Hucksters, barkers, hawkers unite. In your relentless quest for new surfaces for your advertisements, could you imagine these places? Air Force One flies all over the world — consider using the side of the president’s plane to advertise Timex watches. How about a billboard on the Washington Monument featuring the newest new detergent? Haven’t we celebrated too many national heroes on postage stamps? Postage stamps could be used to promote breakfast cereal. Collect 200 cereal stamps and you can compete for a trip to an American history theme park. Why visit real historical sites when Coca Cola and Disney World offer the almost-real-thing package for an unbelievable price?
That which was once unimaginable seems possible. Just think:
The average American spends an hour each day reading, viewing, or listening to advertising. That amounts to four full years in a lifetime. And if you think you can just skip over the print ads and mute the broadcasters pleas to buy some trinket -a diabolically clever advertiser has suggested using mile-long space billboards orbiting the earth to display corporate logos. (Businesses in America spend $265 billion — $1,000 per person each year — to sell people products and services.)
Unfortunately, the direct ads are only the tip of the iceberg. Channel One is in our public schools wrapping some current events in underarm deodorant ads. Orkin Pest Control gives money to the Smithsonian Museum’s Insect Zoo and Smithsonian displays the company logo. Philip Morris donated $600,000 to the National Archives in 1989 in order to participate in the National Archives promotion of the Bill of Rights — an association that helps cloud the image of the tobacco company as a merchant trafficking in a product that kills and injures hundreds of thousands of people. According to Former Surgeon General C. Everett Koop, “Cigarette smoking is the chief, single, avoidable cause of death in our society and the most important public health issue of our time.” The Centers for Disease Control report that cigarettes take the lives of 434,000 Americans each year — more deaths than those attributable to automobile crashes, fires, accidents, murder, AIDS, suicide, cocaine, heroin, and alcohol related causes combined.
Hold the presses. Marketing Madness: A Survival Guide for Consumer Society by Michael Jacobson and Laurie Mazur is a new book about these and the countless other excesses of commercialism. The book exposes the ways commercialism assaults children, degrades women, co-opts civic groups, taints public spaces, promotes dangerous products, and demeans historical figures. But don’t despair, Marketing Madness does more than just diagnose the sickness of today’s mass-marketing — it offers a prescription for those seeking a cure.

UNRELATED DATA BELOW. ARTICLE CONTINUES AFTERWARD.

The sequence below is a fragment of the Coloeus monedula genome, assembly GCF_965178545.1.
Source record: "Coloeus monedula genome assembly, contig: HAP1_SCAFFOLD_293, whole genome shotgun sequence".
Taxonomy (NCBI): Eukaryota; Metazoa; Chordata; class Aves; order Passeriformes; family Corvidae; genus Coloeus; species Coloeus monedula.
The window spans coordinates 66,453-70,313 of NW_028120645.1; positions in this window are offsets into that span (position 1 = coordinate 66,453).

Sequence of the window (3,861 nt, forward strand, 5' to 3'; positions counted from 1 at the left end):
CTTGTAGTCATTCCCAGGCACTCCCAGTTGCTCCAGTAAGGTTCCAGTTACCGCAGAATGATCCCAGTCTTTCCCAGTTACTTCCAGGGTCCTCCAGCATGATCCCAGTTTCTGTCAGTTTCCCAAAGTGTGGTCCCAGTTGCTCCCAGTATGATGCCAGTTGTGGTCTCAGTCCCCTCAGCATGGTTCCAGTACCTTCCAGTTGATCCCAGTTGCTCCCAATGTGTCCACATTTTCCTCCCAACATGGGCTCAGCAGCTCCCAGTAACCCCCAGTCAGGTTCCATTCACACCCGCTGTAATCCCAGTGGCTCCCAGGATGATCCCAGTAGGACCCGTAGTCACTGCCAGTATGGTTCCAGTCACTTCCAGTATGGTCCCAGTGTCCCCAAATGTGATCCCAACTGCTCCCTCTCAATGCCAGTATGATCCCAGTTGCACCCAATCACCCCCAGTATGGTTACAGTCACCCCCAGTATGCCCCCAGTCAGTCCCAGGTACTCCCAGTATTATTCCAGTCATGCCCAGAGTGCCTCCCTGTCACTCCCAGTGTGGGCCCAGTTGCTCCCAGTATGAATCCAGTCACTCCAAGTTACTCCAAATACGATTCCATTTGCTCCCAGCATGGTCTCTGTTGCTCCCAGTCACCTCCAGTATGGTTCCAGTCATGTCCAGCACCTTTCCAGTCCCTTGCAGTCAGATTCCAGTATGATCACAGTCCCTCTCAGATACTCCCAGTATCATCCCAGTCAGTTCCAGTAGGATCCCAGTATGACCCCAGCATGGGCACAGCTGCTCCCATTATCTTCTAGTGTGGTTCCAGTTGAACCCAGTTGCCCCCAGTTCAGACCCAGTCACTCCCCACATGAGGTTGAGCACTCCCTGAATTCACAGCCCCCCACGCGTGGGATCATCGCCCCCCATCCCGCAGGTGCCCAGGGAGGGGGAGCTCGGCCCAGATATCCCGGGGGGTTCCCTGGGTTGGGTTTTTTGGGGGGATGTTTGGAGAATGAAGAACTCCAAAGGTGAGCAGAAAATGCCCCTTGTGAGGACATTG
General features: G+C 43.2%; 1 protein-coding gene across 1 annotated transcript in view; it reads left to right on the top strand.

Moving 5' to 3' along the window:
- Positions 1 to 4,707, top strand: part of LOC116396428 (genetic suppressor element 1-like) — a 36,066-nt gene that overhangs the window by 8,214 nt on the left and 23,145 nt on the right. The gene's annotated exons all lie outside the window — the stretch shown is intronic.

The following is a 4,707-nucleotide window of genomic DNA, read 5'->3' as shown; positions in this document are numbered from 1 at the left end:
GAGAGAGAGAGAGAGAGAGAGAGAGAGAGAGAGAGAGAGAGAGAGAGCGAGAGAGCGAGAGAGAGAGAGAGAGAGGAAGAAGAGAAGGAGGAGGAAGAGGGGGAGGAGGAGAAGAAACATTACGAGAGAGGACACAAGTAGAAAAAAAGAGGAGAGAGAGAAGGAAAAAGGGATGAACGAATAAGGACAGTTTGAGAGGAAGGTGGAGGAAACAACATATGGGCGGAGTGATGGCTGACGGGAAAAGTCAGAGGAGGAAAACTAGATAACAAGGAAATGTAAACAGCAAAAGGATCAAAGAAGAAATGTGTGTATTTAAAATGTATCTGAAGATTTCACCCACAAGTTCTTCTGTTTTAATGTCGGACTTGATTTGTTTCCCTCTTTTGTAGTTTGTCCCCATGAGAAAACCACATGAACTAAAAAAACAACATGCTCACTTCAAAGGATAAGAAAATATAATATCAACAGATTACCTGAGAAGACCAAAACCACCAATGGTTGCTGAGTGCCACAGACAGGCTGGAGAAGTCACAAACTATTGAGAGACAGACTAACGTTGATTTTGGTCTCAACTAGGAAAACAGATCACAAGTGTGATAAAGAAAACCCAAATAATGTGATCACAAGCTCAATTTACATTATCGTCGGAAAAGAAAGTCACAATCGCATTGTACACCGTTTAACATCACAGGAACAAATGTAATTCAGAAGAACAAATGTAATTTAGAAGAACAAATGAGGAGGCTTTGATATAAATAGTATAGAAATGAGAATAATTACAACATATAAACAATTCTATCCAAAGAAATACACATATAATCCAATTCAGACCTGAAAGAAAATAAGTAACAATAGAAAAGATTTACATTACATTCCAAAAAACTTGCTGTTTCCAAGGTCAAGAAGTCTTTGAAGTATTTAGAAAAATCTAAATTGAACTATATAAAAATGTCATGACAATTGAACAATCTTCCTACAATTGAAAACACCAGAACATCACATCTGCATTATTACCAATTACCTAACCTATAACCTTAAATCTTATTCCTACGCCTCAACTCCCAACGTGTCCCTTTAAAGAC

Jacobson and Mazur provide a menu of options starting with simple and easy things individuals can do to help themselves to turn their backs on the ad flacks. They also offer suggestions for systemic actions communities can collectively launch. The individual actions include:
— Declaring yourself an ad-free zone and refuse to wear clothing that features corporate logos.
— Using the television remote control to mute out the ads.
— Boycotting companies whose advertising or sales practices offend you and telling the company president why you stopped buying from the company.
For those with a flair for organizing campaigns, aroused citizens can press to restrict advertising aimed at children, or to limit the number of billboards along our roadways, or to compare quality, and prices for products so as to limit the impact of ads.
As the authors note:
“Commercialism encompasses ubiquitous, noisy, manipulative advertising. But commercialism is also a philosophy that shapes the very way we think and live our daily lives…. America is at a crossroads. One road is that of continued commercialism and wasteful consumption in a culture overtaken by Marketing Madness. The other road leads to a society more concerned about personal development and satisfaction of common needs. The choice is ours, both individually and collectively.
If you can’t find Marketing Madness in your bookstores contact the publisher: Westview Press, 5500 Central Avenue, Boulder, CO 80301 (303)-444-3541.